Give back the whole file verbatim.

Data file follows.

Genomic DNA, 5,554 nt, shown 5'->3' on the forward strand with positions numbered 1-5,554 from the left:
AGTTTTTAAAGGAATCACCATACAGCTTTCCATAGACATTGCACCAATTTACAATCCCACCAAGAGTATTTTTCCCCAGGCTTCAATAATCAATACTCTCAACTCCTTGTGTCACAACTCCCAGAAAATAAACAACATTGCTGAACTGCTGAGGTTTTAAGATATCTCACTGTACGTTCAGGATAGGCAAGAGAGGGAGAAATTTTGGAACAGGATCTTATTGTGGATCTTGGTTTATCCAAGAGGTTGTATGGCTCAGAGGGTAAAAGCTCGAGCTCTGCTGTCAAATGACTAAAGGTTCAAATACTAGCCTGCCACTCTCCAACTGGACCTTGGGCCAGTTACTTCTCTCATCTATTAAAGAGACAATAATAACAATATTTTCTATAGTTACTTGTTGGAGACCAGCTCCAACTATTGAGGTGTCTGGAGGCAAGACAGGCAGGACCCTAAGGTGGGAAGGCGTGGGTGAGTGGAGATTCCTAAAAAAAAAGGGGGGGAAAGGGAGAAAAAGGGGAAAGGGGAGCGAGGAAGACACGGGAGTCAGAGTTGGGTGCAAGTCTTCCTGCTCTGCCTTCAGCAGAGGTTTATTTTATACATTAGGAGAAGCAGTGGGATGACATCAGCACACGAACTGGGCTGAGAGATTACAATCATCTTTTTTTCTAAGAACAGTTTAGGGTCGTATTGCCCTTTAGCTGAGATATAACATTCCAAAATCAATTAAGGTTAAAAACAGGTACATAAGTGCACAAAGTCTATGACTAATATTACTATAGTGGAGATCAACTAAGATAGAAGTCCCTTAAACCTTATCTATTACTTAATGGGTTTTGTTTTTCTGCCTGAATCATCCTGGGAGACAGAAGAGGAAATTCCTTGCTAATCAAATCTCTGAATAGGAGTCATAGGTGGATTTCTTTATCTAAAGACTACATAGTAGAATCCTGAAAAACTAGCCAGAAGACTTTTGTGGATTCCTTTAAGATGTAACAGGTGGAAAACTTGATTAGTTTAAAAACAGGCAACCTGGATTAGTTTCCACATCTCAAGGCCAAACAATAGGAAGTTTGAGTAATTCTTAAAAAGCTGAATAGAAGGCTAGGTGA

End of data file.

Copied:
Genomic DNA, 5,554 nt, shown 5'->3' on the forward strand with positions numbered 1-5,554 from the left:
AGTTTTTAAAGGAATCACCATACAGCTTTCCATAGACATTGCACCAATTTACAATCCCACCAAGAGTATTTTTCCCCAGGCTTCAATAATCAATACTCTCAACTCCTTGTGTCACAACTCCCAGAAAATAAACAACATTGCTGAACTGCTGAGGTTTTAAGATATCTCACTGTACGTTCAGGATAGGCAAGAGAGGGAGAAATTTTGGAACAGGATCTTATTGTGGATCTTGGTTTATCCAAGAGGTTGTATGGCTCAGAGGGTAAAAGCTCGAGCTCTGCTGTCAAATGACTAAAGGTTCAAATACTAGCCTGCCACTCTCCAACTGGACCTTGGGCCAGTTACTTCTCTCATCTATTAAAGAGACAATAATAACAATATTTTCTATAGTTACTTGTTGGAGACCAGCTCCAACTATTGAGGTGTCTGGAGGCAAGACAGGCAGGACCCTAAGGTGGGAAGGCGTGGGTGAGTGGAGATTCCTAAAAAAAAAGGGGGGGAAAGGGAGAAAAAGGGGAAAGGGGAGCGAGGAAGACACGGGAGTCAGAGTTGGGTGCAAGTCTTCCTGCTCTGCCTTCAGCAGAGGTTTATTTTATACATTAGGAGAAGCAGTGGGATGACATCAGCACACGAACTGGGCTGAGAGATTACAATCATCTTTTTTTCTAAGAACAGTTTAGGGTCGTATTGCCCTTTAGCTGAGATATAACATTCCAAAATCAATTAAGGTTAAAAACAGGTACATAAGTGCACAAAGTCTATGACTAATATTACTATAGTGGAGATCAACTAAGATAGAAGTCCCTTAAACCTTATCTATTACTTAATGGGTTTTGTTTTTCTGCCTGAATCATCCTGGGAGACAGAAGAGGAAATTCCTTGCTAATCAAATCTCTGAATAGGAGTCATAGGTGGATTTCTTTATCTAAAGACTACATAGTAGAATCCTGAAAAACTAGCCAGAAGACTTTTGTGGATTCCTTTAAGATGTAACAGGTGGAAAACTTGATTAGTTTAAAAACAGGCAACCTGGATTAGTTTCCACATCTCAAGGCCAAACAATAGGAAGTTTGAGTAATTCTTAAAAAGCTGAATAGAAGGCTAGGTGA